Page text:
Syphilis is making a comeback in the United States. In 2021, total cases of the sexually transmitted disease surged by 27 percent to more than 171,000, and the rate reached a 30-year high, according to preliminary data from the Centers for Disease Control and Prevention.
The spike is part of a concerning trend of rising sexually transmitted infections, but syphilis is particularly worrisome because it can mimic other infections and some people don't even know they have it. Even among doctors, knowledge of the disease is low. Congenital syphilis, which affects babies born to mothers who had the disease while pregnant, is also increasing. Here are answers to some common questions about the disease.
Q: What are the symptoms of syphilis?
A: Syphilis is caused by a bacteria called Treponema pallidum. The early symptoms are one or more concave sores that typically appear in the mouth or genitals about three weeks after sexual contact with an infected person.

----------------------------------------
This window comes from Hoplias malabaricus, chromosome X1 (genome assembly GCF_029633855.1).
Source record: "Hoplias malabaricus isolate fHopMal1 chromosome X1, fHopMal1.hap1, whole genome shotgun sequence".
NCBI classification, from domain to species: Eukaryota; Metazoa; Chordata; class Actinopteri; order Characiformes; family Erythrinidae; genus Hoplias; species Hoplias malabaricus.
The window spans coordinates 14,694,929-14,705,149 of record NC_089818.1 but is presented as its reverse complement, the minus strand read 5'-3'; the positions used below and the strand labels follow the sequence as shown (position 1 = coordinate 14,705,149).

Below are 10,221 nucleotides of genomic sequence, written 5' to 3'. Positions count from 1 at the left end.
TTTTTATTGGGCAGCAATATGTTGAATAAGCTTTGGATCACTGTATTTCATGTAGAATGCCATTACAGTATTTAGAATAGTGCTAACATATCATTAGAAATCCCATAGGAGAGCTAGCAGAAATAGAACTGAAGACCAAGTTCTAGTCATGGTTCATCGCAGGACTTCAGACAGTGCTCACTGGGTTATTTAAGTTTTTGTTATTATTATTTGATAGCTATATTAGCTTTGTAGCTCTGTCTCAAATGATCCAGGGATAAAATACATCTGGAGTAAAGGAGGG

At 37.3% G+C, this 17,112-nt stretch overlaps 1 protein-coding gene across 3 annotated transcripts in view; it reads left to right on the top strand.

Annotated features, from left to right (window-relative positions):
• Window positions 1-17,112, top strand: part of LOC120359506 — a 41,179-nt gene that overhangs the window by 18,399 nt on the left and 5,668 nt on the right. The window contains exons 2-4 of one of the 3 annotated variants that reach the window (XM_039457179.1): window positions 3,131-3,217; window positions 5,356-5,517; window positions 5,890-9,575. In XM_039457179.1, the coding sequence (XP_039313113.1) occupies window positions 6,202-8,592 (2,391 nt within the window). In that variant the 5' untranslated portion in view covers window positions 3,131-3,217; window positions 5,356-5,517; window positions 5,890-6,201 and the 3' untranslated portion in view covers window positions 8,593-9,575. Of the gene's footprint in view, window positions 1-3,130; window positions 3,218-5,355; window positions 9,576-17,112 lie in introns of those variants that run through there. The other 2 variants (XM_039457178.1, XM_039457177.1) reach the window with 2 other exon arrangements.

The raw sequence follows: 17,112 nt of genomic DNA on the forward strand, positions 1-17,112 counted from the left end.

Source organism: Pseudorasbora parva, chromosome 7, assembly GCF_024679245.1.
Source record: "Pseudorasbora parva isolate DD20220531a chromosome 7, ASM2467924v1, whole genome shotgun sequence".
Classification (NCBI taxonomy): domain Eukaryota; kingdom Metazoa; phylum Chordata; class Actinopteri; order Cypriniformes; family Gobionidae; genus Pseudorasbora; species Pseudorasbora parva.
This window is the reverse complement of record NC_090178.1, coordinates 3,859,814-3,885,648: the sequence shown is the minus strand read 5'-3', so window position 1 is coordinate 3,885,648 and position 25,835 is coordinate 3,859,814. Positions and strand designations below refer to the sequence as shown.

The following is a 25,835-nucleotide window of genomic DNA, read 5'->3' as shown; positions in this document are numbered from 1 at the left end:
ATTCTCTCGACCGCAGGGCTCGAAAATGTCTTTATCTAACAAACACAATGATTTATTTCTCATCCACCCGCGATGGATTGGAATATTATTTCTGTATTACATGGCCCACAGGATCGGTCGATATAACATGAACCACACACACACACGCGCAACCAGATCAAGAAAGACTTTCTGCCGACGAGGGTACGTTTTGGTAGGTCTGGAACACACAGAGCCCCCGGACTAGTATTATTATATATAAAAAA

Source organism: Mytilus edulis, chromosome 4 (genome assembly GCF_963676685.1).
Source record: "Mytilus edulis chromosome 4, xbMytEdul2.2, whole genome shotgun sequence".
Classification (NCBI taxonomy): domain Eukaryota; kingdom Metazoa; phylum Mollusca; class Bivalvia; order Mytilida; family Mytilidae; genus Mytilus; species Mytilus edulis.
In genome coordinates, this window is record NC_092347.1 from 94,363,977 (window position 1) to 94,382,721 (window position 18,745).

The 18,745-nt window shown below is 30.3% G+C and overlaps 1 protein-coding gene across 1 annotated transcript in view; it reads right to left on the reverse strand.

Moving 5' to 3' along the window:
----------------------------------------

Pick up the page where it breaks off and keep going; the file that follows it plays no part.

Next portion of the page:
"It can be in the back of the throat. It can be inside the vagina. It can be in the rectum," said Jeffrey Klausner, a professor at the University of Southern California and the former director of STD Prevention and Control Services at the San Francisco Department of Health. "People may not be very aware of it at all."
Experts say the sores are typically painless, can last three to six weeks and will disappear without treatment, but that doesn't mean you're in the clear.
A few weeks after the first sores go away, you're still infectious, and a second phase of the infection typically sets in, with a rash on your hands or feet. Other symptoms can include fever, swollen lymph glands, sore throat, headaches, patchy hair loss, muscle aches and fatigue. The rash can also be so faint you don't notice it.